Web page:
For me, this realization in particular allows me to redirect my rage away from individuals so I can instead focus on the systems that allow ignorance to flourish. As Americans, we were sold this watered down version of history that glorifies colonizers and enslavers, and it systematically writes out the contributions of communities of color. There is much work to be done in order to reconcile with this deeply racist past and in order to adjust our systems as a result of this miseducation. This is where I think the work of anti-racism begins at Northeastern. As a predominantly white institution, one that was founded in 1898, it’s a natural consequence that we should have policies and procedures that stem from white supremacist ideology. We have to remember that Black people couldn’t even go to the same schools as white people until about 60 years ago. And simply building a more diverse student body does not automatically address the long standing legacy of white supremacy on the books. For Northeastern especially, being located in Boston, which is known as one of the most racist cities in America, we must work three times as hard and ten times as fast to combat anti-blackness, and to develop a culturally competent community. As I was telling president Aoun last week, cultural competence is comprised of five literacies: Racial/ethnic, queer, religious, gender, and socio economic. Right now what we’re seeing in America is a significant increase in racial literacy. More and more people are educating themselves about anti-blackness in their communities. And in particular, more white Americans are reconciling with white privilege, and teaching their children about the implications of their own white privilege.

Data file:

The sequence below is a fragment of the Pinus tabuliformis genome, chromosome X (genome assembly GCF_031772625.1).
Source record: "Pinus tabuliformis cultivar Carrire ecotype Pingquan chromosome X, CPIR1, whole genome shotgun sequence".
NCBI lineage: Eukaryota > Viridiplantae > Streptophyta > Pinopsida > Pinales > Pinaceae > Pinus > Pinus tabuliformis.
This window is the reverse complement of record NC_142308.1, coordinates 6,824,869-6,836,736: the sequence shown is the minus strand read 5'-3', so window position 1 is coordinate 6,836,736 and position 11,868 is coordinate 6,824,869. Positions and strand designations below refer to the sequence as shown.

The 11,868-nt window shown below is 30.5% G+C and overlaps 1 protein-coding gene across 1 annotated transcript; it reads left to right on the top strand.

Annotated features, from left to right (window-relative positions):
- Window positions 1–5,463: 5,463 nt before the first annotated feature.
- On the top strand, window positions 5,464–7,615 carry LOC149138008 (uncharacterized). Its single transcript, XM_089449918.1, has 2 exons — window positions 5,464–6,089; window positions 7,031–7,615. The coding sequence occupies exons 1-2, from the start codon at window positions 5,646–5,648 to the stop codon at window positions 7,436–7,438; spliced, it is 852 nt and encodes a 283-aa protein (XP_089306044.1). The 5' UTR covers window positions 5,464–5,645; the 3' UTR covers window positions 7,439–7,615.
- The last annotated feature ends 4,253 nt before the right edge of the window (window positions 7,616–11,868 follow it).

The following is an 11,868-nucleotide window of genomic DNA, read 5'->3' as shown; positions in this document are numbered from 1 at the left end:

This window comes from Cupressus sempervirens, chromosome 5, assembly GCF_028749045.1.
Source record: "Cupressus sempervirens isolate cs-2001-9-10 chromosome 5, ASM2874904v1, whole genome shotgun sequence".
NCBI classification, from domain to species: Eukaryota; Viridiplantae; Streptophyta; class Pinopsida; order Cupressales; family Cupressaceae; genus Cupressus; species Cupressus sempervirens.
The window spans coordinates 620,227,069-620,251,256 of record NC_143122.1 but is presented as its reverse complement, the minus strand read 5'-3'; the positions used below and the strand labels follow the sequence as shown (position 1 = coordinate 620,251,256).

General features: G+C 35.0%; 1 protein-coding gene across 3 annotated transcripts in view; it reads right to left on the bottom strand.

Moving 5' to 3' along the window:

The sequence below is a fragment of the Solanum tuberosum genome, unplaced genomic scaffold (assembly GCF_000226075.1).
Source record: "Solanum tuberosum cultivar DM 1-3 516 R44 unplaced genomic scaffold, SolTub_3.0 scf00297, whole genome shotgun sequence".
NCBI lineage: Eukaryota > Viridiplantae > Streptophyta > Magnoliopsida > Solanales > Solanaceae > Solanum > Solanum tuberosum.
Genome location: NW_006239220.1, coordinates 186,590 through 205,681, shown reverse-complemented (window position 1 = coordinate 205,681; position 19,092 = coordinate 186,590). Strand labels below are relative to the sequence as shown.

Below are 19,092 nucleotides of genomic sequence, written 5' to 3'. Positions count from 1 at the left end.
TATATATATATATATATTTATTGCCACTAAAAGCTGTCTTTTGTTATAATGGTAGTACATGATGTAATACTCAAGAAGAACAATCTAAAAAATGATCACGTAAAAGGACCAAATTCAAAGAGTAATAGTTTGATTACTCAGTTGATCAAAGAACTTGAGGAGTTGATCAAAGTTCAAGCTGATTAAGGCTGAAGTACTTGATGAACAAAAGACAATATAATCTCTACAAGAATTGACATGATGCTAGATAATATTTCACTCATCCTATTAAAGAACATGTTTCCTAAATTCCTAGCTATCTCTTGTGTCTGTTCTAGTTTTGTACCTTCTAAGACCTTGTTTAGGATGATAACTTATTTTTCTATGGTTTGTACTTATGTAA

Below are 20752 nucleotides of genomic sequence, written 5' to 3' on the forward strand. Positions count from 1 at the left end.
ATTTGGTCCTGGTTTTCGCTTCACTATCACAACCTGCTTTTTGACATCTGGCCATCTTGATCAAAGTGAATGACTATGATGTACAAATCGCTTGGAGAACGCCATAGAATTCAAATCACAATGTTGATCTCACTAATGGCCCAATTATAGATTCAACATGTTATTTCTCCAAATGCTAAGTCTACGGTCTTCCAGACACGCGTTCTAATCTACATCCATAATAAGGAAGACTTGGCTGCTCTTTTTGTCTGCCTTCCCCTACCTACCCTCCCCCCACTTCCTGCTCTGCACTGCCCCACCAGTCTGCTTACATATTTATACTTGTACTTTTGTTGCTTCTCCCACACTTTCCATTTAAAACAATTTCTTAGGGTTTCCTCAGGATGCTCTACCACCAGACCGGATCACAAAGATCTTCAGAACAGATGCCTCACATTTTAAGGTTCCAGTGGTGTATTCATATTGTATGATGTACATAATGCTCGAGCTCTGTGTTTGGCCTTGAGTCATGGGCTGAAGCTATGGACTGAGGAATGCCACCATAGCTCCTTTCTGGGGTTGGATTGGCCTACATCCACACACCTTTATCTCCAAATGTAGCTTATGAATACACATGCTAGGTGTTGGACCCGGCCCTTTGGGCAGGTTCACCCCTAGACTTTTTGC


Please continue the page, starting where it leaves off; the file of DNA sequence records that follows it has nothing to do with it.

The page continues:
I genuinely believe that Northeastern can emerge as a leader right now. Our institution’s commitments to diversity, equity, and inclusion are among the top reasons that I chose this school. But we also have to recognize that our school has changed significantly in the last few decades. In 2018, it was reported that we had fewer domestic Black students than we did in 1980. When I had asked a university official about this, her response to me was, “Well, let’s look at the history: In 1980, if you could afford to come here, you came here. Today, we’re a much more elite institution.” I spent the next few months wondering why she didn’t think Black people were elite. After all, doesn’t Harvard have more Black students than we do? I’ve talked to president Aoun about this disheartening experience a few times. And time and time again, he has responded the same: “This is unacceptable.” I know he believes that. I know he cares to make sure that no student experiences what I had to when talking about this. Unfortunately, we have a lot of work to do to prevent micro-aggressions like these from occurring on our campuses, just as all American universities do. Luckily, here at NU, I can say our senior leadership is finally open to having this conversation, and to work directly with students, faculty, and staff to make Northeastern better for Black and other academics of color. While the racial battle fatigue is real, I am nonetheless excited to see where this moment takes us.